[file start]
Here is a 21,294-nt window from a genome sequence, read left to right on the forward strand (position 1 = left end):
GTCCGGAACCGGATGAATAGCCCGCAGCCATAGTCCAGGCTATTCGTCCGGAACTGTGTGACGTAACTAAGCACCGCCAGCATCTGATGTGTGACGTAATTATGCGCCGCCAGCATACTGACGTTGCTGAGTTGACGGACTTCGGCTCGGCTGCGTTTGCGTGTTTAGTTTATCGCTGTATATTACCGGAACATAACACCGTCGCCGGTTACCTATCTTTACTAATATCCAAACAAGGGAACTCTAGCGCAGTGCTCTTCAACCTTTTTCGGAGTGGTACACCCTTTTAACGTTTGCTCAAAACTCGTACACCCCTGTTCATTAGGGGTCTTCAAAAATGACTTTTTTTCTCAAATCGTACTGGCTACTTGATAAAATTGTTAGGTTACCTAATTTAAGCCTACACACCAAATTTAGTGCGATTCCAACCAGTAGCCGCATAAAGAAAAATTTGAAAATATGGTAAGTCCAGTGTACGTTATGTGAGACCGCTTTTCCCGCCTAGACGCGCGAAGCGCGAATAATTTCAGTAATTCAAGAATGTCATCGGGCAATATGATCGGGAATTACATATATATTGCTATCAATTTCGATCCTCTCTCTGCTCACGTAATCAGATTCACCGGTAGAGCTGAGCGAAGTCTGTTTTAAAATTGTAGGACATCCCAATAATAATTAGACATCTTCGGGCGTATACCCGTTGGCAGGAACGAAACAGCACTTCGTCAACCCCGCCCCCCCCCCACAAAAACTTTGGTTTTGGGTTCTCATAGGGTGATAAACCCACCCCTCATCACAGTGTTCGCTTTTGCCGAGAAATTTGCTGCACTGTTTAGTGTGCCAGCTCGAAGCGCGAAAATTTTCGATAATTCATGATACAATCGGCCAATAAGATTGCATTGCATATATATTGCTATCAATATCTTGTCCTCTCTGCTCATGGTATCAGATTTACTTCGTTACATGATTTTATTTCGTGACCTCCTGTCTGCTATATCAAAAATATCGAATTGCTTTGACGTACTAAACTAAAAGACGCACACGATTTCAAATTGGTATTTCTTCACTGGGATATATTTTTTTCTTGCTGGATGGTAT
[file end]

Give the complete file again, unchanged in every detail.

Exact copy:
Here is a 21,294-nt window from a genome sequence, read left to right on the forward strand (position 1 = left end):
GTCCGGAACCGGATGAATAGCCCGCAGCCATAGTCCAGGCTATTCGTCCGGAACTGTGTGACGTAACTAAGCACCGCCAGCATCTGATGTGTGACGTAATTATGCGCCGCCAGCATACTGACGTTGCTGAGTTGACGGACTTCGGCTCGGCTGCGTTTGCGTGTTTAGTTTATCGCTGTATATTACCGGAACATAACACCGTCGCCGGTTACCTATCTTTACTAATATCCAAACAAGGGAACTCTAGCGCAGTGCTCTTCAACCTTTTTCGGAGTGGTACACCCTTTTAACGTTTGCTCAAAACTCGTACACCCCTGTTCATTAGGGGTCTTCAAAAATGACTTTTTTTCTCAAATCGTACTGGCTACTTGATAAAATTGTTAGGTTACCTAATTTAAGCCTACACACCAAATTTAGTGCGATTCCAACCAGTAGCCGCATAAAGAAAAATTTGAAAATATGGTAAGTCCAGTGTACGTTATGTGAGACCGCTTTTCCCGCCTAGACGCGCGAAGCGCGAATAATTTCAGTAATTCAAGAATGTCATCGGGCAATATGATCGGGAATTACATATATATTGCTATCAATTTCGATCCTCTCTCTGCTCACGTAATCAGATTCACCGGTAGAGCTGAGCGAAGTCTGTTTTAAAATTGTAGGACATCCCAATAATAATTAGACATCTTCGGGCGTATACCCGTTGGCAGGAACGAAACAGCACTTCGTCAACCCCGCCCCCCCCCCACAAAAACTTTGGTTTTGGGTTCTCATAGGGTGATAAACCCACCCCTCATCACAGTGTTCGCTTTTGCCGAGAAATTTGCTGCACTGTTTAGTGTGCCAGCTCGAAGCGCGAAAATTTTCGATAATTCATGATACAATCGGCCAATAAGATTGCATTGCATATATATTGCTATCAATATCTTGTCCTCTCTGCTCATGGTATCAGATTTACTTCGTTACATGATTTTATTTCGTGACCTCCTGTCTGCTATATCAAAAATATCGAATTGCTTTGACGTACTAAACTAAAAGACGCACACGATTTCAAATTGGTATTTCTTCACTGGGATATATTTTTTTCTTGCTGGATGGTAT